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Thursday, 6 December 2012

About 2012



 What the Mayan Elders are Saying About 2012
by Carlos Barrios
    
 Carlos Barrios is a Mayan priest, historian, anthropologist, researcher, and an expert in the Sacred Maya Calendar. Carlos was born in Guatemala.  After studying with traditional elders for 25 years he became a Mayan Ajq’ij, a ceremonial priest, shaman, and spiritual guide and member of the ‘World Council of Mayan Elders.
    Carlos initiated an investigation into the different Mayan calendars circulating. Carlos along with his brother Gerardo studied with many teachers and interviewed nearly 600 traditional Mayan elders to widen their scope of knowledge.  Carlos found out quickly there were several conflicting interpretations of Mayan hieroglyphs, petroglyphs, Sacred Books of ‘Chilam Balam’ and various ancient text. Carlos found some strong words for those who may have contributed to the confusion:
    Carlos Barrios: “Anthropologists visit the temple sites and read the inscriptions and make up stories about the Maya, but they do not read the signs correctly. It’s just their imagination. Other people write about prophecy in the name of the Maya. They say that the world will end in December 2012. The Mayan elders are angry with this. The world will not end. It will be transformed.”
The hope is that the meme of transformation spreads to as many people as possible. The world will only be transformed if enough people lend themselves to this task. Mr. Barrios seems to imply that the transformation will occur on December 21st, 2012.  The transformation has been afoot for some time already, but the process of transforming imperial civilization into a sane planetary culture is a work of indeterminate length.  December 21st, 2012 marks only the formal end of the Maya Long Count Cycle and it has the potential to be a mega-historic event in terms of a ritualized mass social observance with planetary scaled sociocultural implications.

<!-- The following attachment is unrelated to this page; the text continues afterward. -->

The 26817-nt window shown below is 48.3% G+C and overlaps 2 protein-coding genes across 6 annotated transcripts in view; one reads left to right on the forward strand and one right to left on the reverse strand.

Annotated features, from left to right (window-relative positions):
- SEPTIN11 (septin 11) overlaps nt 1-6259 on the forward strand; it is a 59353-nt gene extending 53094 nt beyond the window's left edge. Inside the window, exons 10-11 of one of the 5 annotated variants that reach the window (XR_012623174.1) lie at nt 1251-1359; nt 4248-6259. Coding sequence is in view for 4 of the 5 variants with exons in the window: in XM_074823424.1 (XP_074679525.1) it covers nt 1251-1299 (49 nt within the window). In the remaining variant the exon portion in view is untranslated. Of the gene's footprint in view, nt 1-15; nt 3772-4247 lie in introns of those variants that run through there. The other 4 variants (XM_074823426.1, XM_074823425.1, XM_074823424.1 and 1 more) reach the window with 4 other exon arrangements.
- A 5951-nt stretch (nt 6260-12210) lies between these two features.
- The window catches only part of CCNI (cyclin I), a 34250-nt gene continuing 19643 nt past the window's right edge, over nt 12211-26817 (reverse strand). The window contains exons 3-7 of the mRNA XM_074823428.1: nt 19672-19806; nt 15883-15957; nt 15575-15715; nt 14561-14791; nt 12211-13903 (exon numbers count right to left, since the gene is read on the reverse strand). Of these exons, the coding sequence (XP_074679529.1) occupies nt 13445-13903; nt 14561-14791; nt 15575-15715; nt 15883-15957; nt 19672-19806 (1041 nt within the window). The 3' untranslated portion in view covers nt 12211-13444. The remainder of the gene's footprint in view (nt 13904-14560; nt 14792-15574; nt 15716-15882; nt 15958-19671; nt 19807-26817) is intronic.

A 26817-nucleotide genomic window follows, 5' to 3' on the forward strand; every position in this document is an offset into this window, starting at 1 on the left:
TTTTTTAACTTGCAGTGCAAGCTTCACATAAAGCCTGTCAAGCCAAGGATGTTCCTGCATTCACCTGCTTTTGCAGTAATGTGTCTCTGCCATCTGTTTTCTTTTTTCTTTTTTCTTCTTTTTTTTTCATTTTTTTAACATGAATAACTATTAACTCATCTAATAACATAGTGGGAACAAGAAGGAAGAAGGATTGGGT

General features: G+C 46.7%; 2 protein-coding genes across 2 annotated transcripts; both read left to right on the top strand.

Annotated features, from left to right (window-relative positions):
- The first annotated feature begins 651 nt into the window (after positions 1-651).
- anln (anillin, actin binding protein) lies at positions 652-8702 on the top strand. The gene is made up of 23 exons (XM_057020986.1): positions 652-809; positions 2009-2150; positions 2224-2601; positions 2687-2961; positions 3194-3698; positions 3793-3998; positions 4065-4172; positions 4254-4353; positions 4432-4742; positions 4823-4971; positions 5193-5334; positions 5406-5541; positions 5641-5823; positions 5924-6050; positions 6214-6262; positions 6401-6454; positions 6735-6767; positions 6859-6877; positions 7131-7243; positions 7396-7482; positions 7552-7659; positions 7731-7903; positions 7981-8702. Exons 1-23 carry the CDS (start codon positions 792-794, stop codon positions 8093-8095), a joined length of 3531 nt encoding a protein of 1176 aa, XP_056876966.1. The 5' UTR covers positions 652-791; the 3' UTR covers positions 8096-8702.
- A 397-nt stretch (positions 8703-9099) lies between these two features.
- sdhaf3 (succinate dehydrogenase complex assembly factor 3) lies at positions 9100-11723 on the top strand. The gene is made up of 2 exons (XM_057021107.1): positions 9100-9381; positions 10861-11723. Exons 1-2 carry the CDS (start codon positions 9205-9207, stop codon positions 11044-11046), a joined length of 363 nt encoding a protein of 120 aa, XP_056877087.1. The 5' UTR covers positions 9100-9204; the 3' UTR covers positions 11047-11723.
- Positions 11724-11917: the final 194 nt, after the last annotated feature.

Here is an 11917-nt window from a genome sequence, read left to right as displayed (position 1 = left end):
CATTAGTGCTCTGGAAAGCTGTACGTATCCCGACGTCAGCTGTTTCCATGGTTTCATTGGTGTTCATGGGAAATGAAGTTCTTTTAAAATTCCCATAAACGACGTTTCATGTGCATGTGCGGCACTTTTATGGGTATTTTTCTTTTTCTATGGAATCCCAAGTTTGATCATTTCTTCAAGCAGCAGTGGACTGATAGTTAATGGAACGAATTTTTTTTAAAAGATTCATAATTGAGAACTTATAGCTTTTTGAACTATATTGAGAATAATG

What is time?
Wikipedia defines Time as….
    Time is a part of the measuring system used to sequence events, to compare the durations of events and the intervals between them, and to quantify rates of change such as the motions of objects. The temporal position of events with respect to the transitory present is continually changing; future events become present, then pass further and further into the past.
    Time has been a major subject of religion, philosophy, and science, but defining it in a non-controversial manner applicable to all fields of study has consistently eluded the greatest scholars.
    Time is used to define other quantities — such as velocity — so defining time in terms of such quantities would result in circularity of definition. An operational definition of time, wherein one says that observing a certain number of repetitions of one or another standard cyclical event (such as the passage of a free-swinging pendulum) constitutes one standard unit such as the second, is highly useful in the conduct of both advanced experiments and everyday affairs of life.
    The operational definition leaves aside the question whether there is something called time, apart from the counting activity just mentioned, that flows and that can be measured. Investigations of a single continuum called spacetime bring questions about space into questions about time, questions that have their roots in the works of early students of natural philosophy.
    Two contrasting viewpoints on time divide many prominent philosophers. One view is that time is part of the fundamental structure of the universe, a dimension in which events occur in sequence. 

Sir Isaac Newton subscribed to this realist view, and hence it is sometimes referred to as Newtonian time. Time travel, in this view, becomes a possibility as other “times” persist like frames of a film strip, spread out across the time line.
    The opposing view is that time does not refer to any kind of “container” that events and objects “move through”, nor to any entity that “flows”, but that it is instead part of a fundamental intellectual structure (together with space and number) within which humans sequence and compare events. This second view, in the tradition of Gottfried Leibniz and Immanuel Kant, holds that time is neither an event nor a thing, and thus is not itself measurable nor can it be traveled.
No wonder time is confusing. The above definitions while useful don’t actually define time as a thing as the philosophers Gottfried Leibniz and Immanuel Kant concur. Time it seems is more of an intellectual construct. A construct we use to measure aspects of our world and not a thing in and of itself.
emergentculture